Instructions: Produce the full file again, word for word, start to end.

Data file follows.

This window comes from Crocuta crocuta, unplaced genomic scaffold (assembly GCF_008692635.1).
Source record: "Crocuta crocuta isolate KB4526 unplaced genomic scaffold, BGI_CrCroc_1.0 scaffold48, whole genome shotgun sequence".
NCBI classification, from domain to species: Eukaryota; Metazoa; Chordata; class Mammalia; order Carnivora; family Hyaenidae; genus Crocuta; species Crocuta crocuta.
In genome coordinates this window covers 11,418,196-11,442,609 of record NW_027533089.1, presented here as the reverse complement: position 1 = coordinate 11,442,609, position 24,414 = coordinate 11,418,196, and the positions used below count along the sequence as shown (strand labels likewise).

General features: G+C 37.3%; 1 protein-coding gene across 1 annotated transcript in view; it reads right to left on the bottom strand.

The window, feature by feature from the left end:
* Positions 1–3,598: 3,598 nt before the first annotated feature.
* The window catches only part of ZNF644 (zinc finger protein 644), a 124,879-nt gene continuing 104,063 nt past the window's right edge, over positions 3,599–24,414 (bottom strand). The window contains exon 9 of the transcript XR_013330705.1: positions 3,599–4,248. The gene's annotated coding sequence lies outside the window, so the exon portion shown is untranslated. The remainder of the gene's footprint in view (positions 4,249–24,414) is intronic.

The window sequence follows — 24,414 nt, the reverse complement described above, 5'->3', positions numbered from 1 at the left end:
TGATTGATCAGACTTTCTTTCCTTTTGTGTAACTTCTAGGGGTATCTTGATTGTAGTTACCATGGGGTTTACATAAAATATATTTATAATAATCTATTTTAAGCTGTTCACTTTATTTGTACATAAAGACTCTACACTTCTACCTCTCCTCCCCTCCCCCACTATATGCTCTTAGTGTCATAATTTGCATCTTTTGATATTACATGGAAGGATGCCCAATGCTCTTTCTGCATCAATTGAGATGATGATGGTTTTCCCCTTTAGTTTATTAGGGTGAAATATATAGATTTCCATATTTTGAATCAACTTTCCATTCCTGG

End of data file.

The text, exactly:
This window comes from Crocuta crocuta, unplaced genomic scaffold (assembly GCF_008692635.1).
Source record: "Crocuta crocuta isolate KB4526 unplaced genomic scaffold, BGI_CrCroc_1.0 scaffold48, whole genome shotgun sequence".
NCBI classification, from domain to species: Eukaryota; Metazoa; Chordata; class Mammalia; order Carnivora; family Hyaenidae; genus Crocuta; species Crocuta crocuta.
In genome coordinates this window covers 11,418,196-11,442,609 of record NW_027533089.1, presented here as the reverse complement: position 1 = coordinate 11,442,609, position 24,414 = coordinate 11,418,196, and the positions used below count along the sequence as shown (strand labels likewise).

General features: G+C 37.3%; 1 protein-coding gene across 1 annotated transcript in view; it reads right to left on the bottom strand.

The window, feature by feature from the left end:
* Positions 1–3,598: 3,598 nt before the first annotated feature.
* The window catches only part of ZNF644 (zinc finger protein 644), a 124,879-nt gene continuing 104,063 nt past the window's right edge, over positions 3,599–24,414 (bottom strand). The window contains exon 9 of the transcript XR_013330705.1: positions 3,599–4,248. The gene's annotated coding sequence lies outside the window, so the exon portion shown is untranslated. The remainder of the gene's footprint in view (positions 4,249–24,414) is intronic.

The window sequence follows — 24,414 nt, the reverse complement described above, 5'->3', positions numbered from 1 at the left end:
TGATTGATCAGACTTTCTTTCCTTTTGTGTAACTTCTAGGGGTATCTTGATTGTAGTTACCATGGGGTTTACATAAAATATATTTATAATAATCTATTTTAAGCTGTTCACTTTATTTGTACATAAAGACTCTACACTTCTACCTCTCCTCCCCTCCCCCACTATATGCTCTTAGTGTCATAATTTGCATCTTTTGATATTACATGGAAGGATGCCCAATGCTCTTTCTGCATCAATTGAGATGATGATGGTTTTCCCCTTTAGTTTATTAGGGTGAAATATATAGATTTCCATATTTTGAATCAACTTTCCATTCCTGG